In arriving at a decision on discipline, it was noted that the officer’s lack of knowledge of the civilian and his involvement in a nearby drug investigation could have jeopardized the case. The authority found that the officer had momentarily lapsed in judgment and realized the meeting was not appropriate. The Commissioner reviewed the reprimand and determined that the discipline imposed was appropriate in the circumstances.

Two other Saanich officers received written reprimands – one for negative behavior toward others, including talking meanly behind people‘s backs, ignoring co-workers, unduly criticizing others for mistakes, and making sarcastic comments; the other for losing his police badge and not reporting it stolen until three months later.

A Victoria Police Service officer was found guilty of negligent duty and used abusive conduct and language during an August 2019 incident in what the commissioner described as an inadequate investigation into a report of intimate partner violence by the complainant’s ex-partner. The complainant also reported that the officer treated her in a degrading, humiliating and discourteous manner.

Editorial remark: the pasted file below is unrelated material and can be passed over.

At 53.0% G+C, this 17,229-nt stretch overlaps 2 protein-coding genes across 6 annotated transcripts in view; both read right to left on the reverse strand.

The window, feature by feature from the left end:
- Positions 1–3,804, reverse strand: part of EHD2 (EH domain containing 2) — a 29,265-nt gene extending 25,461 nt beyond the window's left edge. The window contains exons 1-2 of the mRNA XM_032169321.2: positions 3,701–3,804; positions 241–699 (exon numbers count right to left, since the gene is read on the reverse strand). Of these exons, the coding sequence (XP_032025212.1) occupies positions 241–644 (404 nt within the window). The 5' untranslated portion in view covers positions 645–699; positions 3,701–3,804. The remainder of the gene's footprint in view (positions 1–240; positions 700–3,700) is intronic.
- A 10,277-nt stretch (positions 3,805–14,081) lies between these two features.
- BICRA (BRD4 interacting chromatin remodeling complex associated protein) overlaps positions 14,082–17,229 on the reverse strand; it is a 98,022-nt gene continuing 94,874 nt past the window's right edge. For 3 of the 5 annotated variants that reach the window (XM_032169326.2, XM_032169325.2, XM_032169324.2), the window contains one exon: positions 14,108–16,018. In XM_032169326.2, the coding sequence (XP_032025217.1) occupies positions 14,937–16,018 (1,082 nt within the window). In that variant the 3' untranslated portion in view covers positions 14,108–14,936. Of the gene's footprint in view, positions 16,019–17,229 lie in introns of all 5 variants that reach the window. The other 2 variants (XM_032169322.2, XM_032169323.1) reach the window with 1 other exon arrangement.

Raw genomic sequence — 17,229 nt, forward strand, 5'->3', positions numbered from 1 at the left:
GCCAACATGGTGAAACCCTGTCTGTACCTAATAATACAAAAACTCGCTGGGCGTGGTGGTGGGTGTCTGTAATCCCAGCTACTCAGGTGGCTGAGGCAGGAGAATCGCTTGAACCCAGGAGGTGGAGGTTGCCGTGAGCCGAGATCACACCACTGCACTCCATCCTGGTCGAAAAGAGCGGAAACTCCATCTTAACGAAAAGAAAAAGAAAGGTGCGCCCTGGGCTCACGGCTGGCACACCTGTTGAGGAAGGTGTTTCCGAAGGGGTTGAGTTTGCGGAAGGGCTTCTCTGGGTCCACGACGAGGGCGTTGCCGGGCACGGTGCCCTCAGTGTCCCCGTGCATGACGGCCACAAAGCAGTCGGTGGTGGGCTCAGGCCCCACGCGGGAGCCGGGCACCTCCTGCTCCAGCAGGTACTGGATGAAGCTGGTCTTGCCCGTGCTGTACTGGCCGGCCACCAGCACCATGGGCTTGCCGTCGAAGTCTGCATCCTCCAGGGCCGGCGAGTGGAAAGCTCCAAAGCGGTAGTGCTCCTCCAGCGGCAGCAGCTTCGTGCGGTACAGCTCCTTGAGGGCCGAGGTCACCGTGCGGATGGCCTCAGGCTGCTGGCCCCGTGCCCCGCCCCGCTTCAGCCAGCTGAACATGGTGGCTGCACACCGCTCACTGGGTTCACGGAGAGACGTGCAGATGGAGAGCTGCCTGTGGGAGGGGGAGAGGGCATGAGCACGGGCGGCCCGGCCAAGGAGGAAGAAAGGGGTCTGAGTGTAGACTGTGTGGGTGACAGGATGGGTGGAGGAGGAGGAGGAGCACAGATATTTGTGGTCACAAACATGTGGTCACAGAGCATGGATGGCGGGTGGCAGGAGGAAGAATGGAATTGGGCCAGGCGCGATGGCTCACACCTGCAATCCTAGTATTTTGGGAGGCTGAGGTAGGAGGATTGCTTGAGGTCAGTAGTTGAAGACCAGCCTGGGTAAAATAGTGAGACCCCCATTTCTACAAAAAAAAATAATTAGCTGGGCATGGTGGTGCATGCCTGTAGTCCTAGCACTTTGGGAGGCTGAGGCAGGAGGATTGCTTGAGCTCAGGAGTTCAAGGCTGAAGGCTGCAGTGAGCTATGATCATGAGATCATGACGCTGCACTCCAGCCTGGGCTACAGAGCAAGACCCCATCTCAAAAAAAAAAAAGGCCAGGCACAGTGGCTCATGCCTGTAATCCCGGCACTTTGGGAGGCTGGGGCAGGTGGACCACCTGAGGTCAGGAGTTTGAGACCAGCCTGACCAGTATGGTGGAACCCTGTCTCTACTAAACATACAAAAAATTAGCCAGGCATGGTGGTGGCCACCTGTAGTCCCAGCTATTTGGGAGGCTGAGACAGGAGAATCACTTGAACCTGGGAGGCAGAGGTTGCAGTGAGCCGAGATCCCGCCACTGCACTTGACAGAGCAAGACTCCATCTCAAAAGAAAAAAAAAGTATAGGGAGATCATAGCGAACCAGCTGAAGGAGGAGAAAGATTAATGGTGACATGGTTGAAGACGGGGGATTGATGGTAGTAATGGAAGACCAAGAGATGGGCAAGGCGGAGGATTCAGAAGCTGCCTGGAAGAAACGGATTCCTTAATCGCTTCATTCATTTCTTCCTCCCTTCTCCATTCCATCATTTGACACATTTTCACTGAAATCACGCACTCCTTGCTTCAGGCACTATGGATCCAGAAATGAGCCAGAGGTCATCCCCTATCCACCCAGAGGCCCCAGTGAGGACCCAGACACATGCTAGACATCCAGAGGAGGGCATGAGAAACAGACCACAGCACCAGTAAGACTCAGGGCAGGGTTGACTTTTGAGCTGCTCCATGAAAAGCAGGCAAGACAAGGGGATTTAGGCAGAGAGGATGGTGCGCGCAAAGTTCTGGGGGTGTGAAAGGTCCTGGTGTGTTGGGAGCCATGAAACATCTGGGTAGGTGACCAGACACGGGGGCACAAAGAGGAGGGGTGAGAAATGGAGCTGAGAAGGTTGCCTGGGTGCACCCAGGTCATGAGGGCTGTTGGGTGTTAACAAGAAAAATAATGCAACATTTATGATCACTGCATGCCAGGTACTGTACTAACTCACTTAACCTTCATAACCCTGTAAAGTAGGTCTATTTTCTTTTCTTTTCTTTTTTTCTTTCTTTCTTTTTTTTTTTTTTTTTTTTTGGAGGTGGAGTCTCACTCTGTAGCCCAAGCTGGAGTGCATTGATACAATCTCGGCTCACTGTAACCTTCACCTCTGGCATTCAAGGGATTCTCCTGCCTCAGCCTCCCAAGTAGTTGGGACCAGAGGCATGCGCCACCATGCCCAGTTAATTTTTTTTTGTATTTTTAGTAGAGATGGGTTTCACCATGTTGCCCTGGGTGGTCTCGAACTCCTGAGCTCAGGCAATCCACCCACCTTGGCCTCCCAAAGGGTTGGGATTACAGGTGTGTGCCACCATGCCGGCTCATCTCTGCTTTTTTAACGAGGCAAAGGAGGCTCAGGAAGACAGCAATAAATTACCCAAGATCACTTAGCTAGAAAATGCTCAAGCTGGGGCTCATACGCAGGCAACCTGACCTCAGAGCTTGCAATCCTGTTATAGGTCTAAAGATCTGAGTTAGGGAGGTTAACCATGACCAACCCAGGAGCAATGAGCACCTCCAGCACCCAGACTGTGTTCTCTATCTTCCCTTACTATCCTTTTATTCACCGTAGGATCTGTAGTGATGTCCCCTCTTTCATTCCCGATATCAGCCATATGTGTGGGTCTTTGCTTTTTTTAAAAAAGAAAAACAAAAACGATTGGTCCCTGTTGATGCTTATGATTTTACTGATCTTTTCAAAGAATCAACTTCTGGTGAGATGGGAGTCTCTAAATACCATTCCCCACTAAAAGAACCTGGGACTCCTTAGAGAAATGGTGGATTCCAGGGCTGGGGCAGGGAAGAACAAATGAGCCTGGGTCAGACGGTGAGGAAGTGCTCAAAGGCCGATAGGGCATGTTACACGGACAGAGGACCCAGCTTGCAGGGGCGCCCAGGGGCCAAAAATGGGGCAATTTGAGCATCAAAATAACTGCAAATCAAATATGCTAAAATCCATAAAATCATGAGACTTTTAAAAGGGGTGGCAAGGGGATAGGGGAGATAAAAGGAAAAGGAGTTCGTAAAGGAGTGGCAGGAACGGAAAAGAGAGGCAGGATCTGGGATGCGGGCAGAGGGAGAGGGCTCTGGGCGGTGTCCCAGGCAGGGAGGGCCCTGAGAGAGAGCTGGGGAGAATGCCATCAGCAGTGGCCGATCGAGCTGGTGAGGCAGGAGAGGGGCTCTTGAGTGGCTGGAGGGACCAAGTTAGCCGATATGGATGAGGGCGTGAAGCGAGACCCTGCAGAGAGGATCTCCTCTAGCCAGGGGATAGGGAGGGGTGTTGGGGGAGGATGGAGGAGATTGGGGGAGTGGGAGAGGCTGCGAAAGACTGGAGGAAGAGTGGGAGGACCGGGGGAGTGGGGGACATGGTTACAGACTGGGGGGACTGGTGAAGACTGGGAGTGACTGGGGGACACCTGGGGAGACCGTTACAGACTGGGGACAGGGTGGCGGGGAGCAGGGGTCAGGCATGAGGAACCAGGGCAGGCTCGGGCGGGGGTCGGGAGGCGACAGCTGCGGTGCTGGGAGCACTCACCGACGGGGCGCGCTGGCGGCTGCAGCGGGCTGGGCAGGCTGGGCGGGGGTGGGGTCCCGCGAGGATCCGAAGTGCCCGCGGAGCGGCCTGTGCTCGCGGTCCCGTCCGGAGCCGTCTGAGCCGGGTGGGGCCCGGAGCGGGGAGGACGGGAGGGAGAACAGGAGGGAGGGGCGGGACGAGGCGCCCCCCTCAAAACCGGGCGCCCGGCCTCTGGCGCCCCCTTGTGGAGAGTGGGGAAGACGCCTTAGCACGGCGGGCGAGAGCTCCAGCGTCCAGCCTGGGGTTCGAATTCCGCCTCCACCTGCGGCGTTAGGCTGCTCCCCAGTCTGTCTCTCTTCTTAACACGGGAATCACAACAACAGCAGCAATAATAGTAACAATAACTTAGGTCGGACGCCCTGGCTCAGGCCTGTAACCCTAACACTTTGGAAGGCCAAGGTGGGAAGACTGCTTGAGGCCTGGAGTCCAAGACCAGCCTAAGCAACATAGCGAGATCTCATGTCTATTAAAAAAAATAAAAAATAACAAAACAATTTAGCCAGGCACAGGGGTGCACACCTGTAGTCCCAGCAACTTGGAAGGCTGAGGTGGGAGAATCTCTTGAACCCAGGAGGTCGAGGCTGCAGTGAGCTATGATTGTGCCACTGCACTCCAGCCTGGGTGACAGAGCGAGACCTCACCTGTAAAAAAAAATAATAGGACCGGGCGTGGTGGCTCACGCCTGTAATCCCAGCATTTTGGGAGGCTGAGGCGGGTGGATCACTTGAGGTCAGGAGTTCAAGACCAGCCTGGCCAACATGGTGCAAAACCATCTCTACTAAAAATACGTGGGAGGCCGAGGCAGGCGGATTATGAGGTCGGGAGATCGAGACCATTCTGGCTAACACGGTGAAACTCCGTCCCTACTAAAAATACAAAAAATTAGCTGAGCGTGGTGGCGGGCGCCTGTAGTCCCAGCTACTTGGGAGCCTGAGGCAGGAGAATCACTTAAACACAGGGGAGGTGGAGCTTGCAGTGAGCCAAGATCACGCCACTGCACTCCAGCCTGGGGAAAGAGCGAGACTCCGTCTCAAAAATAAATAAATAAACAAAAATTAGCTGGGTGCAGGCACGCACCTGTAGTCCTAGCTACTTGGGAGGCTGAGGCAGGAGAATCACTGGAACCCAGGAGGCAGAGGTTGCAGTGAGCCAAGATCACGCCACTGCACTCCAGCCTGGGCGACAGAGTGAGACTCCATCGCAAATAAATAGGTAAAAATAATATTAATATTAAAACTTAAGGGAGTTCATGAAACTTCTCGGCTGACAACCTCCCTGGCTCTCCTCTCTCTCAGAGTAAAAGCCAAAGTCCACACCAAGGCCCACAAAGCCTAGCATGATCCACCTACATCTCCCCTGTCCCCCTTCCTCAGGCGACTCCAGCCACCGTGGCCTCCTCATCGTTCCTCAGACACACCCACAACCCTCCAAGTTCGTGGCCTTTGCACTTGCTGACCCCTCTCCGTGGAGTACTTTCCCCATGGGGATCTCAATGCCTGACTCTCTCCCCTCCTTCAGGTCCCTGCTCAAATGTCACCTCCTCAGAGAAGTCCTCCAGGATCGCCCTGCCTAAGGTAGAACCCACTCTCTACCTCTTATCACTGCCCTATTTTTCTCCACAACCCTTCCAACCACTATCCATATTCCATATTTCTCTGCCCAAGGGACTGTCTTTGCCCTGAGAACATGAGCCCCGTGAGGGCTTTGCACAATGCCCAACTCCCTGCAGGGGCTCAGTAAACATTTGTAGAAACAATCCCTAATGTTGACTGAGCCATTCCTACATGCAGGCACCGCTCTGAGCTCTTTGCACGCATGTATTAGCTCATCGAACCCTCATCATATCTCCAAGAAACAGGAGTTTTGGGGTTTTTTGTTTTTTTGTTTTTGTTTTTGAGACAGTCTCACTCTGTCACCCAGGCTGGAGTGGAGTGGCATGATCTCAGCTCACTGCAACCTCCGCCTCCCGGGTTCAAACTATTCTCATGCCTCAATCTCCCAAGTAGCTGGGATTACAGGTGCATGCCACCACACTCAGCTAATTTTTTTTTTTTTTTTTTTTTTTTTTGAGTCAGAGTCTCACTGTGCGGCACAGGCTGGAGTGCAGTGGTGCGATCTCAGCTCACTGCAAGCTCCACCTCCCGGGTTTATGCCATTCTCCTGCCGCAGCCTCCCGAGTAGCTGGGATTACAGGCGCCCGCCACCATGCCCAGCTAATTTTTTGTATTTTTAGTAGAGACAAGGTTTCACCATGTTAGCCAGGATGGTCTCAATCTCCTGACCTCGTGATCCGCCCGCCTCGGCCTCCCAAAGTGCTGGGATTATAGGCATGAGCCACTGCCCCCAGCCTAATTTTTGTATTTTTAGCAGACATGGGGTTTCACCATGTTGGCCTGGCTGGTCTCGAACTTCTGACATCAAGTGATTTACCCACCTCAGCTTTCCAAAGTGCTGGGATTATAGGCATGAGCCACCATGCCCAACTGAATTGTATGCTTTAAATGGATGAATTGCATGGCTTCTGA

The Commissioner reviewed the complaint and determined that further investigation was required. Retired Provincial Court Judge Brian Neal was appointed to review the case and determined that the member had committed three instances of misconduct.

Neal said the officer failed to complete a “thorough, evidence-based and risk-focused investigation”.

Neal also determined that the officer “may have exhibited discourteous behavior towards the complainant” and that it appeared that the officer “treated the complainant in an oppressive manner using profane or insulting language that tended to to belittle or disrespect the complainant because of her sex”.

The officer received a written reprimand, a pair of two-day suspensions without pay and completed the training required by the Justice Institute of BC.

The commissioner also received three complaints about a VicPD officer using profanity and acting aggressively when arresting members of the public for carrying alcohol in the open during an incident in August 2019.

An initial police investigation found the officer committed no misconduct, but the commissioner appointed retired Provincial Court Judge James Threlfall to look into the matter.

Threlfall determined that the officer’s assault and repeated use of profanity constituted misconduct, saying the officer’s use of profanity turned a routine stop into a significant issue.

The officer was found guilty of discourteous conduct and received a verbal reprimand and had to take a course in police ethics and accountability.